2.2. Solid sample characterization Fine particles, with a diameter less than 50 μm, of the coal and ash samples were prepared for chemical and mineralogical analyses. The analyses were conducted using X-ray fluorescence spectrometer (XRF) (Spectro Xepos, Rigaku Corporation, Japan) and X-ray diffractometer (XRD) (MultiFlex, Rigaku Corporation, Japan). Loss on ignition (LOI) was determined by measuring the weight loss of the oven-dried sample after heating it inside a furnace (Ishizuka Denki Seisakusho, Japan) at 750 °C for 1 h (JIS A 1226, 2020). 2.3. Leaching tests Batch leaching experiments were conducted for all coal and ash samples under ambient conditions using a mixing speed of 200 rpm, liquid to solid ratio of 1:10, and leachant as 18 MΩ cm deionized water (Milipore Milli-Rx 12α system, Merck Millipore, USA). Leaching durations lasted 6, 24, and 168 h. All experiments were performed using 250 mL Erlenmeyer flasks and a lateral-reciprocating shaker (EYELA Multi Shaker MMS, Tokyo Rikakikai Co. Ltd., Japan). After the predetermined leaching time, the pH, electrical conductivity (EC), and oxidation reduction potential (ORP) of the leachates were measured followed by centrifugation (Sigma 3K30 Laboratory Centrifuge, Sigma, Germany) at 3000 rpm for 20 min. The supernatants were then filtered through 0.45 μm Millex® sterile membrane filters (Merck Millipore, USA). Each filtrate was divided into two equal portions. One of the two was acidified with 1% Nitric acid (HNO3) to pH < 2. The other portion was kept as a non-acidified sample. Both portions were finally stored in air-tight containers at 4 °C prior to chemical analysis.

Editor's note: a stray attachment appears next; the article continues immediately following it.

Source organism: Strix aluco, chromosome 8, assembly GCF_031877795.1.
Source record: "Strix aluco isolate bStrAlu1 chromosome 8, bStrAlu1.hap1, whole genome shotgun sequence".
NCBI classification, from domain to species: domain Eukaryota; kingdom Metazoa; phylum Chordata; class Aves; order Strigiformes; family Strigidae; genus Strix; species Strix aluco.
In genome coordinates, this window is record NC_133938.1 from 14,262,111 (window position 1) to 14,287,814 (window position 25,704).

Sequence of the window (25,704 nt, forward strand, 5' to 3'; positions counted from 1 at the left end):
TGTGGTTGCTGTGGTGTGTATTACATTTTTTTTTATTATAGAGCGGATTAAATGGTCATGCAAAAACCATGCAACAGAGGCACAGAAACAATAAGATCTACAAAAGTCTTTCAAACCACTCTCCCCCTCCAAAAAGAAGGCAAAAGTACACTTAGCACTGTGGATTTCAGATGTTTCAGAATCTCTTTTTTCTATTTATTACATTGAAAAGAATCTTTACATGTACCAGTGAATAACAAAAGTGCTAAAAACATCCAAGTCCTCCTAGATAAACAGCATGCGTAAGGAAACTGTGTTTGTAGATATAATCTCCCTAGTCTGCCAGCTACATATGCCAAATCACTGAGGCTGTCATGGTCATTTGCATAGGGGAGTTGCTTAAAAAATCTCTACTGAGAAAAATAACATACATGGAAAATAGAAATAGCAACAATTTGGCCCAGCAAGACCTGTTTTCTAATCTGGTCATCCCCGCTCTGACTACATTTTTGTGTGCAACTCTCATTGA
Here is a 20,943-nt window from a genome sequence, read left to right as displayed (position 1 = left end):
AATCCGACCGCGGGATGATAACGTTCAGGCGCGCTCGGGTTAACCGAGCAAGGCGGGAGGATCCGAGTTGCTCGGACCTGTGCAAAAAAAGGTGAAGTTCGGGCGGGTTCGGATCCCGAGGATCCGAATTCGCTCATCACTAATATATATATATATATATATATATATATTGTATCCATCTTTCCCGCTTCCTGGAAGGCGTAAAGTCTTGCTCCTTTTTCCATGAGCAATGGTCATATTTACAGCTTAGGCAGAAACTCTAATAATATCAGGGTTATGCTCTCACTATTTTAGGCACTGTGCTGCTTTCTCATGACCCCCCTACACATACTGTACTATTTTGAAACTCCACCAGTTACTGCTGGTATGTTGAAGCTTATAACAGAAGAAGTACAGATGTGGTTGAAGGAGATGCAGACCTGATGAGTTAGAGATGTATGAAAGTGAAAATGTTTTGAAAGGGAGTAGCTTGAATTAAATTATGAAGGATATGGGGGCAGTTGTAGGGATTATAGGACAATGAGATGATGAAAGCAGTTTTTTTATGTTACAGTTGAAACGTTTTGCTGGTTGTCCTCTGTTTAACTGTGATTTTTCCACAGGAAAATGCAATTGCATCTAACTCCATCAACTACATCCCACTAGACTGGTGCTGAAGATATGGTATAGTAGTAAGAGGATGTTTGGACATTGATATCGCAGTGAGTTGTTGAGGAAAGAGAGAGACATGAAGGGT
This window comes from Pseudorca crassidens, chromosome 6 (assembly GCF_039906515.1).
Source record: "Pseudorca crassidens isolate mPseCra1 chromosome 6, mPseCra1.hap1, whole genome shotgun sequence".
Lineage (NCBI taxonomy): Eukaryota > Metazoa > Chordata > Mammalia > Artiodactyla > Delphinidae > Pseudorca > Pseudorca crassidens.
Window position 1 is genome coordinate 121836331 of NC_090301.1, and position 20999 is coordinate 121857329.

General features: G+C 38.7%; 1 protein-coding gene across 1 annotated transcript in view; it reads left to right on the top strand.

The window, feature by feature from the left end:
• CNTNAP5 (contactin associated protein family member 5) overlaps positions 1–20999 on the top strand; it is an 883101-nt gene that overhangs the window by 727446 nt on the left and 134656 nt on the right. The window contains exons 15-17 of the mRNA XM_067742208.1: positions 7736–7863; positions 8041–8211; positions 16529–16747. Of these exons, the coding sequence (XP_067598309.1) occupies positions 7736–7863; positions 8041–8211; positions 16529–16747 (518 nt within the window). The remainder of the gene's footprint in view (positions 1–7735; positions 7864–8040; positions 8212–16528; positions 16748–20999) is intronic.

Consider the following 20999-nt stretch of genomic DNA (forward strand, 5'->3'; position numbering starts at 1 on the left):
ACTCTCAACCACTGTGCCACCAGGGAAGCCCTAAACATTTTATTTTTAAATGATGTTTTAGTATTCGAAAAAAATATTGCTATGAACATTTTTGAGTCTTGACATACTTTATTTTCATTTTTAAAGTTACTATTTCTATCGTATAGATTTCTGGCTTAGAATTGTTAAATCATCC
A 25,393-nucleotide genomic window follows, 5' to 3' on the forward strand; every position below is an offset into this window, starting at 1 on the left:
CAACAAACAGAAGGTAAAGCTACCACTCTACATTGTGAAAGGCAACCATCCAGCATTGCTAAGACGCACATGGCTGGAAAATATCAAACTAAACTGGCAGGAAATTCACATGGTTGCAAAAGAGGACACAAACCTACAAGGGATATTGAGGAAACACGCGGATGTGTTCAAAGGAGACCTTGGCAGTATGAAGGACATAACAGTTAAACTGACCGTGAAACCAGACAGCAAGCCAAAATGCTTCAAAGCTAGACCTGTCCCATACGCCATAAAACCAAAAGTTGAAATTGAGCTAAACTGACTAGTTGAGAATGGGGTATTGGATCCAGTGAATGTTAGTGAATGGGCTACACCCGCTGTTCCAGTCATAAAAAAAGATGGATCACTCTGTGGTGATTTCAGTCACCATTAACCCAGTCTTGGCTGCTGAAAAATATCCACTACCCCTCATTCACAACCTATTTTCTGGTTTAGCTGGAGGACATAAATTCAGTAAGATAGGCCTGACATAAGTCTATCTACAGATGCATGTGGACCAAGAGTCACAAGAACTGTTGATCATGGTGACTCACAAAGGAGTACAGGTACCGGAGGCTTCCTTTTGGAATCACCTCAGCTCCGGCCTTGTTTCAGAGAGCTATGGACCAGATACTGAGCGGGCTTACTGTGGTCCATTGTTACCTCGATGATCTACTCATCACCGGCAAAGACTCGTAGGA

2. Materials and methods 2.1. Sample collection and preparation Bituminous coal samples were collected from stockpiles at two major coal mining sites, Moatize (C1, C2, and C3) and Benga (C4, C5, and C6), both of which are located in Tete Province, Mozambique. All samples were randomly taken using shovels. They were then air-dried under ambient conditions for 1 week, crushed using a mortar and pestle, sieved through a 2 mm aperture screen, and finally stored in airtight containers to minimize their exposure to moisture prior to use. Particle sizes of less than 2 mm were chosen according to the Japanese standard for the leaching test of contaminated soils (JLT-13, 1973). These samples represent the coal from each coal seam that has recently been reached and is being mined on each site. Samples C4, C5, and C6 belonged to three different coal seams on Benga site, namely C, D, and E, respectively. In contrary, on Moatize site, coal samples were obtained from two separate coal seams in which C1 was in Souza Pinto seam, and C2 and C3 were a member of Chipanga seam. Two samples, C2 and C3, were taken from the same coal seam at different depths. The Chipanga seam is very thick, and thus, it is divided by the mining company into 3 layers, called Top Chipanga, Middle Chipanga, and Bottom Chipanga. At the time of sampling, the Top Chipanga has already been mined off. Therefore, only the Bottom and Middle Chipanga were sampled and named as C2 and C3, respectively. Coal ash samples denoted as A1, A2, A3, A4, A5, and A6 were prepared by combusting C1, C2, C3, C4, C5, and C6, respectively. In preparation, about 2 g of each coal sample (< 2 mm) were put in a crucible and combusted in a computer-controlled ashing furnace (Ishizuka Denki Seisakusho, Japan). The procedure involved slow heating of the sample to 500 °C for 3 h followed by continuous burning at the same temperature for 1 h. After this, the temperature was increased rapidly to 815 °C and maintained at this temperature for two more hours. Finally, the furnace was cooled down to room temperature prior to the sample removal (Zue, 2014). Excluding the step of air-drying, the ash samples were prepared following the same procedure as the coal pieces. The current employed combustion protocol is one of the standard methods for proximate analysis of coal and coke published by Japanese